Photograph of an exterior view of the Beverly Hills Hotel, 1920. A lavish courtyard is pictured in the foreground, with steps leading up to its paved walkway, which is lined to either side by palm trees. Several auxiliary walkways that branch from it demarcate circular areas of grass, beyond which a streetcar is visible parked in the driveway that stands in front of the large, three-story, L-shaped hotel. Three spires extend from the roof at the crook of the “L” from which flags wave. A second, equally large building can be seen in the far distance to the right, along with mountains.

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IMAGERY – Traffic on the Cahuenga Pass, 1897

Welcome to the original 101 Freeway.

Photograph of two cyclists on the Cahuenga Pass, Los Angeles, circa 1897. The man to the right walks his bicycle on the unpaved road, looking at his companion riding to the left, on whose back is strapped a briefcase of some kind. The terrain surrounding them is comprised entirely of grassy hills. Caption on photoprint reads: “Cahuenga Pass — connecting Hollywood and San Fernando Valley — as it was in 1897.”

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©USC Digital Archive

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IMAGERY – LA’s Whistling Birds of the 1920s

Prior to television, people found such fascinating ways to entertain themselves. I have never even *heard* of a Bird Whistling Chorus before, but I imagine it probably sounded something like like this. I so wish I could’ve watched these women perform… although probably not for more than ten minutes or so. (More photos after the jump. Click for larger views.)

bird whistling 1923Apparently someone didn’t get the telegram about wearing all white…

1923 – Photographic group portrait of America’s Bird Whistling Chorus in Los Angeles. Four rows of women in light-colored dresses sit facing the camera, with one woman in a dark-colored dress to the right of center. A woman in the front row holds a conductor’s baton. The group is posed in front of an indistinguishable background, possibly a stage. (more…)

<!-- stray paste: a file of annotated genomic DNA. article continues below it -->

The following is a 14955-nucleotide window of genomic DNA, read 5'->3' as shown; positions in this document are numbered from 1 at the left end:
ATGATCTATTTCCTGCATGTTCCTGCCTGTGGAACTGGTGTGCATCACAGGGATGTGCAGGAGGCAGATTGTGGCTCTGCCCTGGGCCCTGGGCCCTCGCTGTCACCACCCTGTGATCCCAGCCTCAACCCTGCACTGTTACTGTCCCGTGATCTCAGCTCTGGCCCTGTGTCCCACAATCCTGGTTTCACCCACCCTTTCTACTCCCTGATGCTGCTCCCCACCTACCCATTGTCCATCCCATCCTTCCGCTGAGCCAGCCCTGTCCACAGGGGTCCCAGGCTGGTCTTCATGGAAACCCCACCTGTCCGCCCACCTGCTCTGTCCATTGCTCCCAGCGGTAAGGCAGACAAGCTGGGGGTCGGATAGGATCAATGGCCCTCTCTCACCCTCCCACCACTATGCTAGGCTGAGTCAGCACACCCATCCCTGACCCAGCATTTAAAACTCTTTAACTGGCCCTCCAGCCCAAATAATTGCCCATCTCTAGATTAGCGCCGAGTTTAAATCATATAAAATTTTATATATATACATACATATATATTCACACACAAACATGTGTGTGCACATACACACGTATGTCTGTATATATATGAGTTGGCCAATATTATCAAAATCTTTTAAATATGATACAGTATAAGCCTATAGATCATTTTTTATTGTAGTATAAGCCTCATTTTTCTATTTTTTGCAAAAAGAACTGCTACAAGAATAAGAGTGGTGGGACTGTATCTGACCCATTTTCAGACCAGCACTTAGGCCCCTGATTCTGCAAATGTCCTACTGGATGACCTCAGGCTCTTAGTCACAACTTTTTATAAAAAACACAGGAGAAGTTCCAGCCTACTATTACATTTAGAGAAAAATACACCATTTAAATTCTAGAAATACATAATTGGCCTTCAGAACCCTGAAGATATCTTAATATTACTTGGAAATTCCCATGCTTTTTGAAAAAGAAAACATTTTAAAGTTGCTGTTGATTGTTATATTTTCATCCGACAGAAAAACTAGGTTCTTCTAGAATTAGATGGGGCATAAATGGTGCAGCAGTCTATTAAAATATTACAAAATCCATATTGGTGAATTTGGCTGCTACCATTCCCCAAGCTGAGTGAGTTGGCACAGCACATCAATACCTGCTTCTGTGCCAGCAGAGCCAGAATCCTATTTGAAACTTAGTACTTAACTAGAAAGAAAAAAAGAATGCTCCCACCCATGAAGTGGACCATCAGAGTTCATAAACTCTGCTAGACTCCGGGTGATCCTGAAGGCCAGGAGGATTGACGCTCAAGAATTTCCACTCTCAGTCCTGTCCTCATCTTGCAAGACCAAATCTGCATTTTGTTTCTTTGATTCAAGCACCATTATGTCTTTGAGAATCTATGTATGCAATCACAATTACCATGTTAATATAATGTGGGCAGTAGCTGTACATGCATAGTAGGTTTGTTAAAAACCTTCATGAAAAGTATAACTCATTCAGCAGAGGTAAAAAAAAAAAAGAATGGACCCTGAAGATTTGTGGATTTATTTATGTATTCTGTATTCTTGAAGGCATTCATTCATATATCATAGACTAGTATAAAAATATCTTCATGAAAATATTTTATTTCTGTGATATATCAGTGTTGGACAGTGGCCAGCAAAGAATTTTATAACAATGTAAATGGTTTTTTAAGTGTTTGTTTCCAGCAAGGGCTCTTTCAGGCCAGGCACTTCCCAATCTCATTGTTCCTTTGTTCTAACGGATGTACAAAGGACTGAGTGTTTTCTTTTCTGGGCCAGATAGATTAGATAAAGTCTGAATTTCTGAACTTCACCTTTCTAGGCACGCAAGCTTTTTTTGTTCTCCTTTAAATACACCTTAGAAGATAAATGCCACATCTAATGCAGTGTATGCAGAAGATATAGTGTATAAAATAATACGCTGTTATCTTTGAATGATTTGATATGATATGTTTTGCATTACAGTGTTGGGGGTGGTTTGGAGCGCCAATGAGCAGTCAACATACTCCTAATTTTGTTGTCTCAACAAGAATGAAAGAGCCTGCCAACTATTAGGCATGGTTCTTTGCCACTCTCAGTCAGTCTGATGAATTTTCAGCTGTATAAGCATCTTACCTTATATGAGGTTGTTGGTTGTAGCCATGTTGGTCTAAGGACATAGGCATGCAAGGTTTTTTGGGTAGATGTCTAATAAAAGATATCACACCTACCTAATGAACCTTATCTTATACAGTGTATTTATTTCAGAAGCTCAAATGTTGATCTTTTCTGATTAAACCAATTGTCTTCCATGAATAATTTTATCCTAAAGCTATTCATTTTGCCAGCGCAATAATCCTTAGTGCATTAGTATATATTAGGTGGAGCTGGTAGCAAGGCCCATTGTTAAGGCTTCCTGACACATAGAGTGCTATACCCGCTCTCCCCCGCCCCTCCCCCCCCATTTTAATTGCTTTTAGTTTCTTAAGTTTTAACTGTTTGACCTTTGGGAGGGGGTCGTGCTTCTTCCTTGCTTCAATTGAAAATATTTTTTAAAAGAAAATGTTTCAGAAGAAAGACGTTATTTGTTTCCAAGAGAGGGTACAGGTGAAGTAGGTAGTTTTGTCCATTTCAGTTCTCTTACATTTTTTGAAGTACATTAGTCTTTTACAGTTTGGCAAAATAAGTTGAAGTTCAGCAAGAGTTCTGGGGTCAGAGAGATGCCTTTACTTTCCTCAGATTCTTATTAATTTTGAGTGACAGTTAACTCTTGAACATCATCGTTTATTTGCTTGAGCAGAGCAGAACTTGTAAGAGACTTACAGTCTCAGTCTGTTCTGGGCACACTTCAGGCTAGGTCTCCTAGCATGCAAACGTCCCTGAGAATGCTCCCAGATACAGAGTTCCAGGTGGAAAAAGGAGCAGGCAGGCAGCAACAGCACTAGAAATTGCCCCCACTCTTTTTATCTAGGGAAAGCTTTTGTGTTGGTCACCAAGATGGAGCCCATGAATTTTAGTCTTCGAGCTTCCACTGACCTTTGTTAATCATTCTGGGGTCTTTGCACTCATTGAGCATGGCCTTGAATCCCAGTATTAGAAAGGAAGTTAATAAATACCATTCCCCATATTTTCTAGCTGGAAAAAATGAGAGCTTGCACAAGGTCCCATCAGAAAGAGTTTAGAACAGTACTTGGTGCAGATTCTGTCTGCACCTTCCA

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IMAGERY – Fishing in Azusa, October 1930

I really love these photos. Click on the images for a larger view.

Photograph of Jewell Teegardin fishing on a rock above the falls and Beatrice Williams fishing in the foreground, Rainbow Angling Club, Azusa, October 1930. Both women can be seen wearing knee-high laced-up boots, breeches, and sleeveless collared shirts. They hold fishing poles and have baskets slung over their shoulders.

azusa_fishing
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IMAGERY – Photos of the Week

The Most Awesome Treehouse Ever

I was walking back to my car after having coffee at Aroma, and suddenly looked up to find… just what the title says. The most awesome Spanky & Our Gang He Man Woman Haters Club-quality treehouse I’ve ever seen. Complete with ladders and all sortsa stuff. I’m not even a kid and I covet this treehouse.